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SCI Health Issues
Fitness for Wheelchair UsersBy Marcie Davis
For me, exercise became a no brainer when I was staring at 40, overweight, and a sedentary wheelchair user for over 33 years. It was time for action. And action is exactly what I got when I met Delia Carper, a personal trainer and dietitian.
I know what you are thinking: Who can afford a personal trainer? But at this point in my life, I believed I could not afford not to hire one. At my age and with a long term spinal cord injury (SCI), I was a prime candidate for diabetes, heart disease, blood clots, continued loss of range of motion and mobility. It was time to get busy and make a lifestyle change.
Carper explained to me the ways to begin an exercise program. One choice was to go to a health club that was willing to purchase adaptive equipment. Another way was to exercise at home. She stressed that I needed cardiovascular exercise and strength training for a complete exercise program. Working out in a gym sounded daunting to me; so I chose to start doing it at home.
Because I had done no physical activity for so long, Carper said I needed a transition phase to strengthen key muscle groups and increase my range of motion through simple stretching exercises. For example, she suggested using my own body weight for movement and increased circulation before trying to use weights. I wanted to jump in with weights, but she said I should begin with simple body movements, and as I grew stronger we would add some weight.
As you begin any exercise program, pace yourself and be alert to your breathing rate, heart rate, and how you feel in general. Ideally, you want to work your way up to an hour workout session (for example, cardiovascular and weight training activities) three times a week. An excellent way to make sure you are not overexerting is to purchase a heart monitor/sports watch at a local sporting-goods store.
As you begin to exercise, do not get discouraged. If you are only do two minutes of an activity during your work out session, that is fantastic. Everyone has to start somewhere.
Carper emphasized that to build muscle endurance and tone, which will improve your ability to perform repetitive tasks with less muscular fatigue, you should perform exercise with lighter weight and higher repetitions (i.e., 15 reps X 3 sets). To gain muscle strength and power, use heavier weights and fewer repetitions (i.e., 8 reps X 3 sets). As the exercise becomes less challenging, the weight can be increased followed by an increase in repetitions. Schedule a day to rest between workouts, and do not work the same muscle group two days in a row. You may have to use trial and error to establish appropriate weight.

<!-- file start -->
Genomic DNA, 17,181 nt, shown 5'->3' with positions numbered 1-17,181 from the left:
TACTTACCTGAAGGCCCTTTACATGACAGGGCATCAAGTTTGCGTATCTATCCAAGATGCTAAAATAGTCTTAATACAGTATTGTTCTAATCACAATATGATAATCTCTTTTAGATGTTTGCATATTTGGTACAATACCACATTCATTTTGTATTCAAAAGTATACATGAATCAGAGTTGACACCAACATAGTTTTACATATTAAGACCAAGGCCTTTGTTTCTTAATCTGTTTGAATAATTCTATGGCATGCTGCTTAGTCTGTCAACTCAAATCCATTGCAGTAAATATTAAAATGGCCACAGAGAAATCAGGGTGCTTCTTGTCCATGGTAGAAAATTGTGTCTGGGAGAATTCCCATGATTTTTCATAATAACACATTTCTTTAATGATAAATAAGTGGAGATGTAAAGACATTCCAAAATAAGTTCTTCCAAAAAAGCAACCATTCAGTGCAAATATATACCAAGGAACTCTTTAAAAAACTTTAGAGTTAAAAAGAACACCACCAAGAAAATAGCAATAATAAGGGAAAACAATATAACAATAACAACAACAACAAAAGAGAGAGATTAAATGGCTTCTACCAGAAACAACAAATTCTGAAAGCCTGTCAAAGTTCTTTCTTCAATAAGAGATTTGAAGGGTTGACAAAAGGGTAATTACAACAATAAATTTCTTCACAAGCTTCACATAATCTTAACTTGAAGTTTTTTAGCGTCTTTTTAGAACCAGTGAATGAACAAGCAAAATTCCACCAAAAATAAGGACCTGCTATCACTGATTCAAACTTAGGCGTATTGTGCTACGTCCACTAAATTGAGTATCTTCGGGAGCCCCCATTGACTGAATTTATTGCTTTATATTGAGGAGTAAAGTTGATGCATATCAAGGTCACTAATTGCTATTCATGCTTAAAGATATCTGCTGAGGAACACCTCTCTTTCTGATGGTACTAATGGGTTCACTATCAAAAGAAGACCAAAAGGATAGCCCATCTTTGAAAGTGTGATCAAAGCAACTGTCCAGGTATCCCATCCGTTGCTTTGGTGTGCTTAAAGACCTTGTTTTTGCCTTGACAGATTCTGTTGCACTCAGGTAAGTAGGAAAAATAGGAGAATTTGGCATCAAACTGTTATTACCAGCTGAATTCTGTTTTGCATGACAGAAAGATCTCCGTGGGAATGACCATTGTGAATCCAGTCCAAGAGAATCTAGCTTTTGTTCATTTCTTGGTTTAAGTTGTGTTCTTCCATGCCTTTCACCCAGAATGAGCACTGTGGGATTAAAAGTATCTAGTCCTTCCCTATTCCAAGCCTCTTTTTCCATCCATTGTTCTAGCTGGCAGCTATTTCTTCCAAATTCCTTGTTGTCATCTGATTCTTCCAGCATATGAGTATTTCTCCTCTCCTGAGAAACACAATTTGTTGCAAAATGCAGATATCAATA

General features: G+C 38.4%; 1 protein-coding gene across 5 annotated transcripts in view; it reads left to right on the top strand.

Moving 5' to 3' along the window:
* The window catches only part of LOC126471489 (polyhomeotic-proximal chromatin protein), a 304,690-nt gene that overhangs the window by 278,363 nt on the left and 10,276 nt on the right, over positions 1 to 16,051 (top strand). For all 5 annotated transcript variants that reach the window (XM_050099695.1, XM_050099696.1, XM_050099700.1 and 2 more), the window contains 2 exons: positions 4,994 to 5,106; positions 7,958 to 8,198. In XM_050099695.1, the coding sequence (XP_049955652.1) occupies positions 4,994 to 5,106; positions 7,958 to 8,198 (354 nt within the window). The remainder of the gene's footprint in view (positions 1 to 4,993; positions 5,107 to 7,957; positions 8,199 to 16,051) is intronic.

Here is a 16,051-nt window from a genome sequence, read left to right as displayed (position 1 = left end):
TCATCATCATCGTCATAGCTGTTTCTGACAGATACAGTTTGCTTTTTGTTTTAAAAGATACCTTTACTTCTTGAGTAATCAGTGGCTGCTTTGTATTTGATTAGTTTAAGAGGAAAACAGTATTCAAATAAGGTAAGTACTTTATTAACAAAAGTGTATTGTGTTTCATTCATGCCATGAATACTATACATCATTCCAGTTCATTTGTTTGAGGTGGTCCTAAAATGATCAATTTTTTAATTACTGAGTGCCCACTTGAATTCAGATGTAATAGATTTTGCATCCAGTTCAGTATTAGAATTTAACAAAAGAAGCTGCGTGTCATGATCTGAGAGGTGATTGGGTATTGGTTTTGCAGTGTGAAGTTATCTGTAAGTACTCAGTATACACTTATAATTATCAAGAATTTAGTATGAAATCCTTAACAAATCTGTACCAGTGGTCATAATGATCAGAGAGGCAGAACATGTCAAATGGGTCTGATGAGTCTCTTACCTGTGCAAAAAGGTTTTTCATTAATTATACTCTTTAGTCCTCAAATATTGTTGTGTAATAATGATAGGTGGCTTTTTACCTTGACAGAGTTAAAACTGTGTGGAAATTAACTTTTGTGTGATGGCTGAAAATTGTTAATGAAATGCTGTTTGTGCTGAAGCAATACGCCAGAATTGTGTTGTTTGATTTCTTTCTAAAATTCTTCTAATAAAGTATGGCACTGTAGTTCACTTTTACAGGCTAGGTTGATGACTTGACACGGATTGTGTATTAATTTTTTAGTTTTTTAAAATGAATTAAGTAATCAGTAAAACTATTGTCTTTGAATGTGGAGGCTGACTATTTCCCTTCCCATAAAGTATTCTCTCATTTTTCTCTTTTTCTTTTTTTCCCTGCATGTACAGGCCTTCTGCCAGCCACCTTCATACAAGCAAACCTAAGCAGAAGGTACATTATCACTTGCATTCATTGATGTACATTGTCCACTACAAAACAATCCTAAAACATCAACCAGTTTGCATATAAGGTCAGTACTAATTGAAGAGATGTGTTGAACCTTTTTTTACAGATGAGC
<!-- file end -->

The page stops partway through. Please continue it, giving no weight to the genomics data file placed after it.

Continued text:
Remember, you should be able to complete three sets of your desired repetitions through a pain free range or motion. People with SCI must maximize the strength and endurance of existing or weak functional muscle groups without causing overwork injuries. By performing a variety of exercises, you can prevent overuse injuries and promote muscular balance.
Keep in mind you do not need fancy gym equipment. Improvise with household items such as soup cans, water bottles, beach ball, volleyballs, or other practical items around your home. You can also make a small investment in exercise bands, medicine balls, or weights that can be purchased at a sporting-good store, Wal-Mart, Target, etc. As I said before, I was uncomfortable going to a gym so I started out in my home with soup cans, small weights, and exercise bands.
Ready, Set, Exercise!
Before beginning an exercise program, have a physical examination to identify exercise restrictions and detect any potential medical complications. Once you have received the green light from a medical professional and you have begun to strengthen and stretch key muscles, you are ready to begin an exercise regimen.
It is imperative that you receive advice from an exercise specialist (i.e. a physical therapist, certified personal trainer, etc.) on how to perform the following exercises correctly and safely. You need to make sure you do not create any new injuries such as carpal tunnel syndrome, pulled muscles, etc.
We have provided a description of these exercises to help guide you as you learn each new exercise.
The following is a suggested exercise program. Choose the ones most appropriate for your abilities.
Warm up by doing arm circles, shoulder shrugs, or some type of light cardiovascular movement for at least 3-5 minutes. Stretching is very important. After warming up, throughout the exercise program and afterward, stop and stretch your major muscle groups with such activities as neck, chest, shoulder, and finger stretches.
Perform every exercise slowly. You should be able to count from one to six from the beginning to the end of each movement. Never hold your breath while exercising and always breathe out on the muscle contraction and inhale on the relaxing of the muscle groups.
Using one-arm movement at a time, whether using weight or not, encourages maximum motor-unit recruitment and full range of motion and helps refine the mind-muscle connection. After completing the predetermined number of reps, switch sides and repeat.